Although, I was not hitting career marks, I was pleased. My legs still do not have the “pop” that I am wanting, but my average heart rate is lower so I think it will return over the next three weeks.

I finished with about 15 minutes of walking.

Here’s a little tip of running wisdom. Stopping right after running hard is never a good thing. The body needs the opportunity to slowly return to normal. Our bodies are not like cars. They don’t go from 0 to 60 in 2 seconds and they should not be stopped from 60 to 0 after a hard run. My mind always thanks me for it because a few hours later, I am moving around pretty good and I have avoided the onset of muscle stiffness which happen by just stopping.

 

Best of luck with your running,

Sharing one thought at time,

The Cool Down Runner

Tuesday, September 17, 2013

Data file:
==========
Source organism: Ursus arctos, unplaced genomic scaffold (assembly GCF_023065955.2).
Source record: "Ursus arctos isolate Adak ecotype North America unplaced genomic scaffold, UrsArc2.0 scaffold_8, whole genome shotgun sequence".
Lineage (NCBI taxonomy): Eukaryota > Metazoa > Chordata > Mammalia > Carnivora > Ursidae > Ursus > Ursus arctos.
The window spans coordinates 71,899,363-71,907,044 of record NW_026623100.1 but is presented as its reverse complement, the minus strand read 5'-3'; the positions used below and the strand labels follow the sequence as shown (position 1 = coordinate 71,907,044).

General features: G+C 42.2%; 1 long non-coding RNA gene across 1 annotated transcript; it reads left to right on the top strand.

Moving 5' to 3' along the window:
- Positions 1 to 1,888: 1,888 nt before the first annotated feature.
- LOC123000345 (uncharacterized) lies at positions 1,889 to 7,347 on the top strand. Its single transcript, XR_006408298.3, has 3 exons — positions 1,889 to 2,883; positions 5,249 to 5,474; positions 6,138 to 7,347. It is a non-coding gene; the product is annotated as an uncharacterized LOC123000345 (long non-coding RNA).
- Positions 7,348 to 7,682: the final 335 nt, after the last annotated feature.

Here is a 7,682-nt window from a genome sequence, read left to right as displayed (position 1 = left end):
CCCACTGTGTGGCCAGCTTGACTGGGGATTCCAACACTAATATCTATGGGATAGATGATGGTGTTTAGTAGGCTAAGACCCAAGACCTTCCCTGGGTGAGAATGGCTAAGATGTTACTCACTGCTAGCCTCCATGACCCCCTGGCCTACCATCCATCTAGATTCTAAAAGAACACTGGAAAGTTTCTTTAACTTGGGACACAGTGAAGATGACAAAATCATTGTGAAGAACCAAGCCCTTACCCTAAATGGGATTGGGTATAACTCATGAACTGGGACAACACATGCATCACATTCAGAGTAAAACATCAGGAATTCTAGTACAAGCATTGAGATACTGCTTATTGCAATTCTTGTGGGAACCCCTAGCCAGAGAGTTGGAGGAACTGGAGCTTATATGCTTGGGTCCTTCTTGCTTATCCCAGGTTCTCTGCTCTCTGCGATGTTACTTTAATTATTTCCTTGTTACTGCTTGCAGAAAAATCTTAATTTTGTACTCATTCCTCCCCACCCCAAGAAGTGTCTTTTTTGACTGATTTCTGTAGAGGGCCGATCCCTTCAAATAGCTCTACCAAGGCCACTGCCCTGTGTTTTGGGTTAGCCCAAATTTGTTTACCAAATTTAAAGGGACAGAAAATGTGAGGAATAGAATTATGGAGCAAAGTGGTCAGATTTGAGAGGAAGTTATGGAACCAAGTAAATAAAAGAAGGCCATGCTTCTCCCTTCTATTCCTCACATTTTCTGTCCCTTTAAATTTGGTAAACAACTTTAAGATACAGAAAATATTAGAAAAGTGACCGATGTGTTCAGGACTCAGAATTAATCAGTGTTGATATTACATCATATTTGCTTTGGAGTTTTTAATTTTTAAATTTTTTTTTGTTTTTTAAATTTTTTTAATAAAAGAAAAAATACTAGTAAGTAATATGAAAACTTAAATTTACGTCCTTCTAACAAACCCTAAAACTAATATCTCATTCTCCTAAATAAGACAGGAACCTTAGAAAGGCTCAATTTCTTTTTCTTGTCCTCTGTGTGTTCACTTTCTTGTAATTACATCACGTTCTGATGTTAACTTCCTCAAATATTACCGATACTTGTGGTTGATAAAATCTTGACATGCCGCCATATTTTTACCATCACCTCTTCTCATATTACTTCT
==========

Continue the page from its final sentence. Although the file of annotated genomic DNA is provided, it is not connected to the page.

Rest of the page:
Doctor Who Run for my 28 miler


On Saturday, I ran my longest run which is 28 miles for this training cycle. I could have run it solo, but I chose instead to run it as part of Phyllis’s SLR Doctor Who 50k Run at McAlpine.

Before I get into my recap, I want to give Phyllis some “kudo”s. She organizes these events. They bring out all kinds of food, drinks, and plenty of people. This leads me to believe that she needs to take up the race directing profession. She gets more people to come out to an event with basically “0” budget for advertising and food.

Phyllis does a great job making these things happen, and the Charlotte Running Community is lucky to have her.

For Saturday's run, Phyllis had mapped out roughly a 10k loop that included a major portion of the XC course and all of lower Boyce.